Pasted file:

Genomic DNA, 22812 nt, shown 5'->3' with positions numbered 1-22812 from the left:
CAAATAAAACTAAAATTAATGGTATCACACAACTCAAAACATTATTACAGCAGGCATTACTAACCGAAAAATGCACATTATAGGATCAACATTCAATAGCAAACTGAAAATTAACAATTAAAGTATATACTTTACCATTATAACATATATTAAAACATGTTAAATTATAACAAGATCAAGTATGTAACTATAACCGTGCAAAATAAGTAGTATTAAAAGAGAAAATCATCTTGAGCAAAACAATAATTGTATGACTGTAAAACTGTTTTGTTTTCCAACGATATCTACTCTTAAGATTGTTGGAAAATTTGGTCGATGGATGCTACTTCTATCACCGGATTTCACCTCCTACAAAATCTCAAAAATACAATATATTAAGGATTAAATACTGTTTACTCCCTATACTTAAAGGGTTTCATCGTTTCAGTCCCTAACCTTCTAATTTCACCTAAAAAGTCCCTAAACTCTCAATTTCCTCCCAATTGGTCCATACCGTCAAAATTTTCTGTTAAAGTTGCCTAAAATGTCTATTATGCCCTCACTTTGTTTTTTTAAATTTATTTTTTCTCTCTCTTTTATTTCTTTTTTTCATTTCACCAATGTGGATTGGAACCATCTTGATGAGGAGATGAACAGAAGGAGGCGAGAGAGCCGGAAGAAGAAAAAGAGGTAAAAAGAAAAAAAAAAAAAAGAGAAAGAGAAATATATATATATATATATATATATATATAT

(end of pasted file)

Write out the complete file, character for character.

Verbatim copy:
Genomic DNA, 22812 nt, shown 5'->3' with positions numbered 1-22812 from the left:
CAAATAAAACTAAAATTAATGGTATCACACAACTCAAAACATTATTACAGCAGGCATTACTAACCGAAAAATGCACATTATAGGATCAACATTCAATAGCAAACTGAAAATTAACAATTAAAGTATATACTTTACCATTATAACATATATTAAAACATGTTAAATTATAACAAGATCAAGTATGTAACTATAACCGTGCAAAATAAGTAGTATTAAAAGAGAAAATCATCTTGAGCAAAACAATAATTGTATGACTGTAAAACTGTTTTGTTTTCCAACGATATCTACTCTTAAGATTGTTGGAAAATTTGGTCGATGGATGCTACTTCTATCACCGGATTTCACCTCCTACAAAATCTCAAAAATACAATATATTAAGGATTAAATACTGTTTACTCCCTATACTTAAAGGGTTTCATCGTTTCAGTCCCTAACCTTCTAATTTCACCTAAAAAGTCCCTAAACTCTCAATTTCCTCCCAATTGGTCCATACCGTCAAAATTTTCTGTTAAAGTTGCCTAAAATGTCTATTATGCCCTCACTTTGTTTTTTTAAATTTATTTTTTCTCTCTCTTTTATTTCTTTTTTTCATTTCACCAATGTGGATTGGAACCATCTTGATGAGGAGATGAACAGAAGGAGGCGAGAGAGCCGGAAGAAGAAAAAGAGGTAAAAAGAAAAAAAAAAAAAAGAGAAAGAGAAATATATATATATATATATATATATATATAT